When is a permit or inspection required on electrical work?

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Sounds so simple—hire an electrician to move an outlet from one side of your backsplash to the other or switch out a single outlet for a double. But there are steps beyond the actual wiring that your electrician or electrical contractor may need to take to comply with local and state rules and regs.

Many state and local laws require that a permit be obtained prior to the installation of electrical wiring or devices, and that an inspection be performed to ensure that the work was performed safely and meets applicable code requirements.

According to the Electrical Safety Foundation International, projects that require a permit include:

  • Adding or extending a new circuit and/or wiring for central air conditioning, a swimming pool or a hot tub
  • Installing and/or adding a receptacle or light fixture where one did not already exist
  • Installing and/or adding a new electrical panel
  • Restoring electrical service after an interruption caused by a hazardous condition
  • Wiring or re-wiring any new structure such as a house, garage or shed

In general, for minor repairs, permits aren't required by law, but the work must comply with the version of the National Electrical Codethat is recognized by the state or city in which you live.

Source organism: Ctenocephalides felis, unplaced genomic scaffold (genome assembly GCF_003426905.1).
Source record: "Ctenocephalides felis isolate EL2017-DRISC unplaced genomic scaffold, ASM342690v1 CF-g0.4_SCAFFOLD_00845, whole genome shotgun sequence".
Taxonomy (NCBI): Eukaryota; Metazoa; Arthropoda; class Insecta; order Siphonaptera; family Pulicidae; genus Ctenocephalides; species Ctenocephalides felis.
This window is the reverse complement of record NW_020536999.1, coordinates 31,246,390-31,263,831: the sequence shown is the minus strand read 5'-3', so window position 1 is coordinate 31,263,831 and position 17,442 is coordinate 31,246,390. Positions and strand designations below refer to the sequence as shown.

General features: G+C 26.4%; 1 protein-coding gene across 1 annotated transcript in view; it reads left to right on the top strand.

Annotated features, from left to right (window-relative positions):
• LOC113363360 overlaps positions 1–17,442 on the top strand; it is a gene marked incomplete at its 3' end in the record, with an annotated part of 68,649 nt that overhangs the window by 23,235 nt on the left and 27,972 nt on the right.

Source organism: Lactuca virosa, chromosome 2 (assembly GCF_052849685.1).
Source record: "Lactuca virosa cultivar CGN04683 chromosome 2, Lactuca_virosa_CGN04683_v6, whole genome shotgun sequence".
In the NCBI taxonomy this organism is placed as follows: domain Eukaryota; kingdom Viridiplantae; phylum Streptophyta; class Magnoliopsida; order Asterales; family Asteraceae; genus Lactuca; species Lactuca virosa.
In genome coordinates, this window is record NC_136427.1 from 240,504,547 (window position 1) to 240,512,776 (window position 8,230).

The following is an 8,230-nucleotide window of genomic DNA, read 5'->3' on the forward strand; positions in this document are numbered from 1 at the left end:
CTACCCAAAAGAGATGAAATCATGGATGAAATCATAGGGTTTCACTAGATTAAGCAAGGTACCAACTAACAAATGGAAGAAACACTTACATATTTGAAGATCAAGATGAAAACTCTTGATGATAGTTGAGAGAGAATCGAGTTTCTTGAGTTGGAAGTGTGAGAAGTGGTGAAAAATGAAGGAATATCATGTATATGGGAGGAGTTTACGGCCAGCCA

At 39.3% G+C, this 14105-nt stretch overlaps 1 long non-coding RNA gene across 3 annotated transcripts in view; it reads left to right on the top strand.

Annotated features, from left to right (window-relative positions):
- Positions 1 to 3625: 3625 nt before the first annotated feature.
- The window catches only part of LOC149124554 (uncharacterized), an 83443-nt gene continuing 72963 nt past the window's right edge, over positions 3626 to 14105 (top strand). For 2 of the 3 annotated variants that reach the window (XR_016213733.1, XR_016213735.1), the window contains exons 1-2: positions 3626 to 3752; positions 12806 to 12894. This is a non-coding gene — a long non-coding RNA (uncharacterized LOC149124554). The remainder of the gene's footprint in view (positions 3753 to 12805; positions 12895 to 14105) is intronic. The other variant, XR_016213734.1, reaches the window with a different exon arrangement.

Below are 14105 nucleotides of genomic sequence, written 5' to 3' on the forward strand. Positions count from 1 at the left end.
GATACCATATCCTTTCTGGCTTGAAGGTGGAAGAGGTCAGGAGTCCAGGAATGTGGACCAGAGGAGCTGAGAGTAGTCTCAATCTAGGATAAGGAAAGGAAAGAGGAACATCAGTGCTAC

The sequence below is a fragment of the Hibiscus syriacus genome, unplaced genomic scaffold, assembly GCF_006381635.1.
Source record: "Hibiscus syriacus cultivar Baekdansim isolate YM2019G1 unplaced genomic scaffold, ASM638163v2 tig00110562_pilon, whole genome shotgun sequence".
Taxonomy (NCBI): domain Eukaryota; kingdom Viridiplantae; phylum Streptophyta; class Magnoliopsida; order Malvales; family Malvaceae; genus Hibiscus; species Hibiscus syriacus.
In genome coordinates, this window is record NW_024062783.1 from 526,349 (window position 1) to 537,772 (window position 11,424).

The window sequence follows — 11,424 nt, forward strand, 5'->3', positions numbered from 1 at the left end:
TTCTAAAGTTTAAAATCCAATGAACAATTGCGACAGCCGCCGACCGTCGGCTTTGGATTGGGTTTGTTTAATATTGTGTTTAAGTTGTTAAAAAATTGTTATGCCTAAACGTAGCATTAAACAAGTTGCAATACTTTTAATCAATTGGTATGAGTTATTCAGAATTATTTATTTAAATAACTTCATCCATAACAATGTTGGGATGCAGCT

Projects that do not require a permit may include:

  • Replacing a receptacle where one already exists
  • Replacing a faulty circuit breaker with the same size/type
  • Replacing or changing a light fixture
  • Installing a phone or coax cable for cable television

If you hire an electrician or contractor to perform work at your home, be sure to confirm that he/she has obtained the appropriate permits, and request an inspection once the work is complete. This protects your family against risk of electrocution and electrical fires—and it is the law. For more information, visit the Electrical Safety Foundation International Web site at www.electrical-safety.org.

Adding a recessed light to your closet (above) can make everything easier to find—and it requires a permit if there was no fixture there previously.
 Photo by Broan NuTune courtesy of the American Lighting Association.

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